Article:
Fact check: Fabricated story about Uvalde shooting and gun control went viral

The claim: A representative of Gov. Greg Abbott offered to pay the family of a Uvalde victim to oppose gun restrictions

An anonymous Twitter account claiming to be the uncle of a victim of the Uvalde school shooting garnered the sympathy and outrage from tens of thousands of social media users before online sleuths and journalists exposed it as a fraud.

In a Twitter thread posted two days after the May 24 massacre, the anonymous account, @mycancerjourne3, wrote that a representative of Gov. Greg Abbott, R-Texas, offered to pay the grieving family to publicly oppose restrictive firearms policies.

The user alleged an Abbott representative followed the family home after they identified his nephew's body and "informed us he (was) willing to pay us to stand with the Gov and say we don't need stronger gun laws."

"(He) said that if we speak about this conversation we will be facing charges and possibly worse," the thread continued. "We responded with (expletive) you, try me and find out. Then we were told people get hurt and disappear all the time. (Expletive) Greg Abbott and this harassment while we all mourn."

More than 36,000 users retweeted the post, with some apparently taking it seriously and others showing skepticism. Many liked a reply tweet from Rep. Joaquin Castro, D-Texas, in which he offered help to the man, though he later noted the allegation was anonymous and "shouldn’t be treated as true unless vetted and verified."

While the tweet is now deleted, it continues to circulate on platforms other than Twitter, including in screenshots posted to Facebook and Instagram.

"So many alarming stories are coming out about the #Uvalde shooting & the victims families (sic)," reads a May 26 Instagram post from The Jasmine Brand that more than 17,500 users liked. It was punctuated with an emoji of a broken heart.

But the story was fabricated, the owner of the Twitter account that posted it told USA TODAY in a phone interview. 

Abbott's press secretary, Renea Eze, also repudiated the claims to USA TODAY.

"This did not happen and would never be allowed to happen," Eze wrote in an email.

Follow us on Facebook! Like our page to get updates throughout the day on our latest debunks

USA TODAY reached out to The Jasmine Brand for comment.

Gov. Greg Abbott speaks during a press conference on Wednesday, May 25, 2022, after the shooting at Robb Elementary School in Uvalde, Texas.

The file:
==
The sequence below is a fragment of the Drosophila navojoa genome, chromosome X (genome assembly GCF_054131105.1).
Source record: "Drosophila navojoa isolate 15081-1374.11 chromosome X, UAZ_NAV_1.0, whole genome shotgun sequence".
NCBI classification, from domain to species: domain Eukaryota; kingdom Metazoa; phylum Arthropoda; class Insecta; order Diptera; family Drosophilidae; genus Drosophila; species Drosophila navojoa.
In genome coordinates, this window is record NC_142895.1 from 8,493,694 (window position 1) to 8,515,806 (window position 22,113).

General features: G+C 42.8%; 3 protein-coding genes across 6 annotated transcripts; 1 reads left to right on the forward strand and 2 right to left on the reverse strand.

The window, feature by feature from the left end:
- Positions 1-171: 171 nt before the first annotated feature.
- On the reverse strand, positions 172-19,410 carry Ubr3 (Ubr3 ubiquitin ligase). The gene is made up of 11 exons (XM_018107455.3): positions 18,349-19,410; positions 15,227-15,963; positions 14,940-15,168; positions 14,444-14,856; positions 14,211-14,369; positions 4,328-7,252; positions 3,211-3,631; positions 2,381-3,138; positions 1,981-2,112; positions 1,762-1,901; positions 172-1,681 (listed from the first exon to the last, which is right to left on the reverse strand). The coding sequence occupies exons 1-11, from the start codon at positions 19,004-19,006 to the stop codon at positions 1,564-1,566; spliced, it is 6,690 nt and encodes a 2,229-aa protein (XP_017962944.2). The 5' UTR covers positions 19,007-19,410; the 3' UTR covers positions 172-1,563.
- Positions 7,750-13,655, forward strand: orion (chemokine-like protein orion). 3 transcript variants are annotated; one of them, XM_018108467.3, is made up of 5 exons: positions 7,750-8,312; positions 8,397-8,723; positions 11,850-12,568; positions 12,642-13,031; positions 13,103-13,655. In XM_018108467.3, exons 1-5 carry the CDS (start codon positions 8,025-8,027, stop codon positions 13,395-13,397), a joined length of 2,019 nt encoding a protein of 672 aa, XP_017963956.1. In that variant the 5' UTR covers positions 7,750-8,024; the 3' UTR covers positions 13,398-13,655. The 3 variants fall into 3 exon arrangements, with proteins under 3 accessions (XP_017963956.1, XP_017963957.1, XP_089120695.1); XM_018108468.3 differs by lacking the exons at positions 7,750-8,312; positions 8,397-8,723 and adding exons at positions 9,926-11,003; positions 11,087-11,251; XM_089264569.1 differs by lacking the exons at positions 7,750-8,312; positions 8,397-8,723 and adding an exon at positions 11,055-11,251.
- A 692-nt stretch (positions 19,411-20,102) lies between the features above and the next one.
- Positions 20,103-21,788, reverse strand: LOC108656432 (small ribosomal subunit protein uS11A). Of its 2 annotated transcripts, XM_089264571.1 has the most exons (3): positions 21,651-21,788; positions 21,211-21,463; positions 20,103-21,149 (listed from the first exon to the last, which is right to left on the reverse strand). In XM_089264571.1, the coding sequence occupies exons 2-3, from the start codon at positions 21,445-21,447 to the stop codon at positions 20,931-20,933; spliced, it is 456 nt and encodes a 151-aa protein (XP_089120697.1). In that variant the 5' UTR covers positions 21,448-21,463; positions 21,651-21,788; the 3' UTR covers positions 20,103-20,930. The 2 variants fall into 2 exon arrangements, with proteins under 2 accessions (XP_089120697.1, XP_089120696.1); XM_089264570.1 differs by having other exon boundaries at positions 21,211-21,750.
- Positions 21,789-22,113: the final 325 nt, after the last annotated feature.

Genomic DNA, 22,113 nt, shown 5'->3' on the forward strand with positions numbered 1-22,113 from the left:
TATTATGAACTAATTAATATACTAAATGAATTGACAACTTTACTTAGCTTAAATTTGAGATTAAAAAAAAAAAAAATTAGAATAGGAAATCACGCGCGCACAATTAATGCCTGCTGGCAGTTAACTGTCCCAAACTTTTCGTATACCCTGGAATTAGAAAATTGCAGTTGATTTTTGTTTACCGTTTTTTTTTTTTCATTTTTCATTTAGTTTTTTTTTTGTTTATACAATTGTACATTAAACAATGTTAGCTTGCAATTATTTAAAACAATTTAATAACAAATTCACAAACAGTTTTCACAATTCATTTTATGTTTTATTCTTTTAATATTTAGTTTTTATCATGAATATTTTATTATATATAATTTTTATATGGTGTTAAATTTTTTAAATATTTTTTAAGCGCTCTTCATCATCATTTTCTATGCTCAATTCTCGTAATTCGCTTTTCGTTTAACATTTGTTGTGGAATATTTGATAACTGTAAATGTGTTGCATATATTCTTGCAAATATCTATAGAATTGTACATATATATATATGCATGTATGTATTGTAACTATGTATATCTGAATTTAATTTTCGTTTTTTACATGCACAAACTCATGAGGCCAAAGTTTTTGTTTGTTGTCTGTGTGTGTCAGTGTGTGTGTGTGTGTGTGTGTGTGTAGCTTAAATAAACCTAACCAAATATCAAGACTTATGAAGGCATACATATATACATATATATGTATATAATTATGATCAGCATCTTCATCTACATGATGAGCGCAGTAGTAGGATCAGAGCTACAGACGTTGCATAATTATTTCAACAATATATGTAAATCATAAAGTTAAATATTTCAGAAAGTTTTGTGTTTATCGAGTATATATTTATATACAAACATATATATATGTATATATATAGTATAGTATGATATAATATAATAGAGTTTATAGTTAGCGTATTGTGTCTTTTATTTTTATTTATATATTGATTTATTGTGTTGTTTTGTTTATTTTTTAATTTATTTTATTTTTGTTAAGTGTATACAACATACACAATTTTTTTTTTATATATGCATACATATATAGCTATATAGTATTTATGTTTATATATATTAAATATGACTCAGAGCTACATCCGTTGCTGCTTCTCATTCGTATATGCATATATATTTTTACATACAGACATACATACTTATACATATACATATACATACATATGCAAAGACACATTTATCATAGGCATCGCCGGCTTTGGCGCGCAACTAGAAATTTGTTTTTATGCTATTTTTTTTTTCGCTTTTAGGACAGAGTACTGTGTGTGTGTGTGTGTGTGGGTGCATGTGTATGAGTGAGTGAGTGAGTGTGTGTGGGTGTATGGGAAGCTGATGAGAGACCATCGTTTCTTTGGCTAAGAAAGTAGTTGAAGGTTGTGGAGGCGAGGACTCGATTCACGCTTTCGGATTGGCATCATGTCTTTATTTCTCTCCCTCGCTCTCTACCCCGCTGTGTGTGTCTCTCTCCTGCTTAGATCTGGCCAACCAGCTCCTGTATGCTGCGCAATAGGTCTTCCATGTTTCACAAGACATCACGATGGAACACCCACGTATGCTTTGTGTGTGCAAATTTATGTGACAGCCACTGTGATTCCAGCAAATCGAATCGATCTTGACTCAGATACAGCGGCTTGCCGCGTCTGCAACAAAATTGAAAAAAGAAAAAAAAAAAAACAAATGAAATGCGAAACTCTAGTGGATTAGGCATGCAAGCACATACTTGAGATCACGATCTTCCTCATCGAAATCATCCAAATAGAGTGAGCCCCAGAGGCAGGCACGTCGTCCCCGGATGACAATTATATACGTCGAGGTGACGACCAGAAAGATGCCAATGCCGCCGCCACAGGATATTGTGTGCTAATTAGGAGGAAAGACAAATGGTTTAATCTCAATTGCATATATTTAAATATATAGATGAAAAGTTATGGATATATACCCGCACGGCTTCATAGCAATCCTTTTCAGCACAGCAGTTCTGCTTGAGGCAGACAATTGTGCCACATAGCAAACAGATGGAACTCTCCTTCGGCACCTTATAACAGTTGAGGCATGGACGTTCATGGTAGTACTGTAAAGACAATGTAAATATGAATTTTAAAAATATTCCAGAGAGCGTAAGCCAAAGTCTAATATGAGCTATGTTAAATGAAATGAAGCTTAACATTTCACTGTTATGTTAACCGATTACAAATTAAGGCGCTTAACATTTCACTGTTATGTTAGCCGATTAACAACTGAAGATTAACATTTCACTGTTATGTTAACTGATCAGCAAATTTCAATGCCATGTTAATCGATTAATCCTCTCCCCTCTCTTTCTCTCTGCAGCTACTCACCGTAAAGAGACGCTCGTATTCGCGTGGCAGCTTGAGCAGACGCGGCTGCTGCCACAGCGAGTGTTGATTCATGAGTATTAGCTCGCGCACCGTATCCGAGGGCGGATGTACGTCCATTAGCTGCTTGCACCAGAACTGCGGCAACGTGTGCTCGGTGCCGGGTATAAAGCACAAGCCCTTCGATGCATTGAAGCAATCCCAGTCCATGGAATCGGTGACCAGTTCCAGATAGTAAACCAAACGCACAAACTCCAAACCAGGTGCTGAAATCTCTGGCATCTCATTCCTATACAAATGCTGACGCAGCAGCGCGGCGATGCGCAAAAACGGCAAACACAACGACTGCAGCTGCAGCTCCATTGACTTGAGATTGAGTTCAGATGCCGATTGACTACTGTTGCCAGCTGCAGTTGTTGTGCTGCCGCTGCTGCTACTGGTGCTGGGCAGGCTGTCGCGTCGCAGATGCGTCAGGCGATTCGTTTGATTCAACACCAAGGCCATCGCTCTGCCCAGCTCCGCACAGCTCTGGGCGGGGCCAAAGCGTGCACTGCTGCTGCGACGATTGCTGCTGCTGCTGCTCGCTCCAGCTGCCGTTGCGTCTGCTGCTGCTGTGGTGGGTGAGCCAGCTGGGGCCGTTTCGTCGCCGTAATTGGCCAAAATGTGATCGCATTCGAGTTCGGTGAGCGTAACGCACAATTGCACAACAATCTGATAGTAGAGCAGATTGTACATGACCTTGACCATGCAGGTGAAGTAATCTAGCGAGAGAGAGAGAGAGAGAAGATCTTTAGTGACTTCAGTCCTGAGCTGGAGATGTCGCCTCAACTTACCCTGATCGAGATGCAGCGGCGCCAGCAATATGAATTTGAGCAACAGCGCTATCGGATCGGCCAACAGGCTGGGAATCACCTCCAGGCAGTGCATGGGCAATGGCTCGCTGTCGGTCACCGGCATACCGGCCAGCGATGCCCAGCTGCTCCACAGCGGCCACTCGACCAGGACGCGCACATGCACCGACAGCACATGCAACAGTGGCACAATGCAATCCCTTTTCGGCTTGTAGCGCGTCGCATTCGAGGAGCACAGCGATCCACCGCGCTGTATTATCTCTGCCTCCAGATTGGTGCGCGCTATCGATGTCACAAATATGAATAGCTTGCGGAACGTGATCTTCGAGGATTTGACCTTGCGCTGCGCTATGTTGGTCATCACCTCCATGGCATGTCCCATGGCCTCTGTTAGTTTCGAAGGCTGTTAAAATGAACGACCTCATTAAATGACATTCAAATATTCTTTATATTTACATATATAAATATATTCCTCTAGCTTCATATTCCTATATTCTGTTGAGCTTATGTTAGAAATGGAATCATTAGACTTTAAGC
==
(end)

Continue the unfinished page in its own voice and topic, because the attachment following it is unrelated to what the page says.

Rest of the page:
Story posted online was fabricated

Doubts about the validity of the story in the tweet arose quickly, after journalists such as Buzzfeed producer Grace Spelman posted that @mycancerjourne3 had previously claimed to have a nephew killed in a July 2021 tweet, saying a sheriff in the state of Washington shot and killed the "young vet." 

Nonetheless, several hours after the original tweet went up, the account promised to release a recording of the exchange from a home security system. That video never surfaced.

USA TODAY reached out to Jason Nauertz, a man from Spokane, Washington whose Facebook profile was associated with the Twitter account @mycancerjourne3.

In a phone interview on May 31, a man who identified himself as Nauertz told USA TODAY that the account was his. He denied that the story in the tweets was true, noting that he is from Washington State and has no relatives in Texas.

"In fact, I'm pro-Second Amendment, so it makes no sense," he said. 

Nauertz claimed that a hacker had made up the story and posted the tweets, which USA TODAY could not confirm. He said he had hired a lawyer to press charges against the person responsible, though he did not name the lawyer. USA TODAY could not verify whether it was Nauertz who answered the phone, or someone else with access to the phone number or email address listed in public records for Nauertz.

The assertions from Nauertz roughly match an early report from The Daily Beast, which said the owner of the account had told the outlet the tweets had been posted by a hacker and that he had retained a lawyer. The outlet didn't name the man. 

Fact check:No evidence Texas Sen. Ted Cruz has a Twitter template for mass shootings

None of the relatives of Uvalde shooting victims have claimed to have a similar exchange with an Abbott representative, and no other supporting evidence has emerged.

Our rating: False

Based on our research, we rate FALSE the claim that a representative of Gov. Greg Abbott offered to pay the family of a Uvalde victim to oppose gun restrictions. There is no evidence to support this claim, and a man who identified himself as the owner of the Twitter account told USA TODAY in a phone interview that the story was fabricated. Abbott has also denied the claim.

Our fact-check sources:

Thank you for supporting our journalism. You can subscribe to our print edition, ad-free app or electronic newspaper replica here.

Our fact-check work is supported in part by a grant from Facebook.